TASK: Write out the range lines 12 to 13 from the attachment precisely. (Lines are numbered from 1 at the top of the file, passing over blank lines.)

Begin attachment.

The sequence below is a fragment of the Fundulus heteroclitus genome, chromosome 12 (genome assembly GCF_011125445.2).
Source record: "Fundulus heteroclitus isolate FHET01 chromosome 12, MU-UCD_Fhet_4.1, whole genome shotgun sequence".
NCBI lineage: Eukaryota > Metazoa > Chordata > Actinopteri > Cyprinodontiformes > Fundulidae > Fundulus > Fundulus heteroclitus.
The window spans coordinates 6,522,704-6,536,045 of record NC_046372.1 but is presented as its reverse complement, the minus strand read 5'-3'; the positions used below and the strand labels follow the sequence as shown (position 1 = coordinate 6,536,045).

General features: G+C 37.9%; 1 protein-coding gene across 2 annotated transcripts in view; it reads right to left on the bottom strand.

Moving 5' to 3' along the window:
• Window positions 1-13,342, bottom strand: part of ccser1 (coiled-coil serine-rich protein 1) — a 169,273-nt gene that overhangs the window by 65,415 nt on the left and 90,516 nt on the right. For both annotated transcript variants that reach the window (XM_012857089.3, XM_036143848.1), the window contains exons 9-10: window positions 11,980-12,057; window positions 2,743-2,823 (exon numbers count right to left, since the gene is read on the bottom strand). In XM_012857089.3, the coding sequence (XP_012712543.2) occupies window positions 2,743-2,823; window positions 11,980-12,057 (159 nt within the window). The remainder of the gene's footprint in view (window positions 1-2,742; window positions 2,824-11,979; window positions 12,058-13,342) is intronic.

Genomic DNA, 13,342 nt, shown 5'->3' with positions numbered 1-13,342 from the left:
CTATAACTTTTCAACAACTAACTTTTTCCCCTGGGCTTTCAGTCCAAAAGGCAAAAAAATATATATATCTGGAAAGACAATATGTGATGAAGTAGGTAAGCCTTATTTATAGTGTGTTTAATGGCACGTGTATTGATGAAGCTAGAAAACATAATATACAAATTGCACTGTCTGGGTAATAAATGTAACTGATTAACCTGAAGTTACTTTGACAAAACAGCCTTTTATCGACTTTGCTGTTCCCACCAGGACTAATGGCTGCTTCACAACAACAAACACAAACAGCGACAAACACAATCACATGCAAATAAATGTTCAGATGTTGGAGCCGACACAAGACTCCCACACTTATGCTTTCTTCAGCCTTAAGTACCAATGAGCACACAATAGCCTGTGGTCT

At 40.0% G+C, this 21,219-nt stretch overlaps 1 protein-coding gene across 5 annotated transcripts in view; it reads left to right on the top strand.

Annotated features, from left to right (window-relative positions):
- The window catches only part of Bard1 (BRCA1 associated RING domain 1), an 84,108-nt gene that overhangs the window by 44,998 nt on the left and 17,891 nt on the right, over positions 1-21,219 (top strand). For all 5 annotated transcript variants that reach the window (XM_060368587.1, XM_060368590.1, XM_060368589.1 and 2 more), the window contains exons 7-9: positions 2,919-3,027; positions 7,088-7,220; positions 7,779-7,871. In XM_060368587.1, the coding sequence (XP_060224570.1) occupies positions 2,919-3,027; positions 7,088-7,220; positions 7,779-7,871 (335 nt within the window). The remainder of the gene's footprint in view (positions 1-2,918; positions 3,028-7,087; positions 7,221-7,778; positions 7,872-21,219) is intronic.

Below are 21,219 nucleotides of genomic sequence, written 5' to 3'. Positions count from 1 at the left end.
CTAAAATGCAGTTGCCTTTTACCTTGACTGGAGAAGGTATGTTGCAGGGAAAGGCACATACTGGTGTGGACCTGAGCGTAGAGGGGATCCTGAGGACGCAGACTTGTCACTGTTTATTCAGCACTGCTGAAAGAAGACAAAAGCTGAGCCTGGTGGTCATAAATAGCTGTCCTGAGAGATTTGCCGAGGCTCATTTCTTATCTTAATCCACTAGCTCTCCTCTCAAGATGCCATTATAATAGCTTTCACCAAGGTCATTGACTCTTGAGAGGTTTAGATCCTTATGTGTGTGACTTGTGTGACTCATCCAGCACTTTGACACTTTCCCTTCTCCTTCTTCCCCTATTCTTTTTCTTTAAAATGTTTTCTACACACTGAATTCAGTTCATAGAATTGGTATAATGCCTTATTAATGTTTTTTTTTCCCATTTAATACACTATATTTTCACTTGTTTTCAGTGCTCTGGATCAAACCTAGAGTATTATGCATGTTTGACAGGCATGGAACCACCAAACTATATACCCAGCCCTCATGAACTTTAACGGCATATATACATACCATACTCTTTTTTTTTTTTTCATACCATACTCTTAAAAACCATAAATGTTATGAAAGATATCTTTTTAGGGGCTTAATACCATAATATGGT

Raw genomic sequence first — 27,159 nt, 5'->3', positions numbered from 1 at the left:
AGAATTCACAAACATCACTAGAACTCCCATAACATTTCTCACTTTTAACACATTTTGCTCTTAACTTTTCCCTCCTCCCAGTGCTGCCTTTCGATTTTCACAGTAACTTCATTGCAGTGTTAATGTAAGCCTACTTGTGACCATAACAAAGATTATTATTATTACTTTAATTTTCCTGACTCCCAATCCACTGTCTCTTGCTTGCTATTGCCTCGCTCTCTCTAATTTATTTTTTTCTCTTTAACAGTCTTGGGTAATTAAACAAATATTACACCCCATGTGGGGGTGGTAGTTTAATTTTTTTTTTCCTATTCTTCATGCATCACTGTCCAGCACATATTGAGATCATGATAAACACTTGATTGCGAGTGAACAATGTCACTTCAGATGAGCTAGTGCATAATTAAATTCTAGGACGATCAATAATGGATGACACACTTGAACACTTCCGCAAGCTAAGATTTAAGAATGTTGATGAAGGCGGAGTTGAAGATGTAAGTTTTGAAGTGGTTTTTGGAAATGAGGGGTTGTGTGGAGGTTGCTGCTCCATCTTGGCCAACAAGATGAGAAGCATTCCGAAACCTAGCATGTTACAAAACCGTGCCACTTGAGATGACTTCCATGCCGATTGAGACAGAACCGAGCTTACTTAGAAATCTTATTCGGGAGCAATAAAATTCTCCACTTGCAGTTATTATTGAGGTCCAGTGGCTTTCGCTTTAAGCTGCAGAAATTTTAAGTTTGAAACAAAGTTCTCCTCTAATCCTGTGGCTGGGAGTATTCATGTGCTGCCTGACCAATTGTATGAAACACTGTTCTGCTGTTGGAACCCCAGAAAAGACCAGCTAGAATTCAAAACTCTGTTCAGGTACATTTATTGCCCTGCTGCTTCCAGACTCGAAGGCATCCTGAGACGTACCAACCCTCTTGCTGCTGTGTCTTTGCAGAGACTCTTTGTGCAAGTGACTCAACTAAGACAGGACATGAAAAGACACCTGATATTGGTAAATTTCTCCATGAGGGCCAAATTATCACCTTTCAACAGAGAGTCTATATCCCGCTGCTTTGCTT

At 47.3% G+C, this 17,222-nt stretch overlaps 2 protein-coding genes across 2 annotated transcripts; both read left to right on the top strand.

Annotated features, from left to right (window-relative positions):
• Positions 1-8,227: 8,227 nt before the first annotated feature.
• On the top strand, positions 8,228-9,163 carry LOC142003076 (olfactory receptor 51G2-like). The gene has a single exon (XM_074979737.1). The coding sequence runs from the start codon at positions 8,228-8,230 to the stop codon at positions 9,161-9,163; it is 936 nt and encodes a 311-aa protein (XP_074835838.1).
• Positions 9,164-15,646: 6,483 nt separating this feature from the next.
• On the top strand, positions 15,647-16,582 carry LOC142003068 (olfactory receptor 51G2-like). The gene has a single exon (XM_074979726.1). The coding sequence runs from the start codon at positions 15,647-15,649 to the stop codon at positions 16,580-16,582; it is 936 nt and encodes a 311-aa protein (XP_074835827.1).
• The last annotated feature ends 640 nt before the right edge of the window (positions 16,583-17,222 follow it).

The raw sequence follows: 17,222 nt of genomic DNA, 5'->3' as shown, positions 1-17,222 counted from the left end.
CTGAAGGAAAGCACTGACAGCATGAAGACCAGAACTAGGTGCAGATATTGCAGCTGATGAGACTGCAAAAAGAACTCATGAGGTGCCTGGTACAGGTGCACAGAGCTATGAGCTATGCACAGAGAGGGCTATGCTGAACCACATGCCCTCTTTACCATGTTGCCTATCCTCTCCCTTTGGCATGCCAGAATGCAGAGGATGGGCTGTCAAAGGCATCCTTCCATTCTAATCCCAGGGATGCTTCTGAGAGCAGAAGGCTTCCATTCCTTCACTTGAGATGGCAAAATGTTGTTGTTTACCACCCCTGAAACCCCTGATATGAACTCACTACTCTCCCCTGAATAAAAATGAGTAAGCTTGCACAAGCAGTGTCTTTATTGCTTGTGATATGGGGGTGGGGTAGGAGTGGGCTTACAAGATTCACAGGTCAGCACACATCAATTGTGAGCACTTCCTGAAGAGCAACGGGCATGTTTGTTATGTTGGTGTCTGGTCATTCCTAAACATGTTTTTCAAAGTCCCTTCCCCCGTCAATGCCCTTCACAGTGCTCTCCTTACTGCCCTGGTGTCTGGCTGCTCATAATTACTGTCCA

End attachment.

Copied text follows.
- The window catches only part of Bard1 (BRCA1 associated RING domain 1), an 84,108-nt gene that overhangs the window by 44,998 nt on the left and 17,891 nt on the right, over positions 1-21,219 (top strand). For all 5 annotated transcript variants that reach the window (XM_060368587.1, XM_060368590.1, XM_060368589.1 and 2 more), the window contains exons 7-9: positions 2,919-3,027; positions 7,088-7,220; positions 7,779-7,871. In XM_060368587.1, the coding sequence (XP_060224570.1) occupies positions 2,919-3,027; positions 7,088-7,220; positions 7,779-7,871 (335 nt within the window). The remainder of the gene's footprint in view (positions 1-2,918; positions 3,028-7,087; positions 7,221-7,778; positions 7,872-21,219) is intronic.

Below are 21,219 nucleotides of genomic sequence, written 5' to 3'. Positions count from 1 at the left end.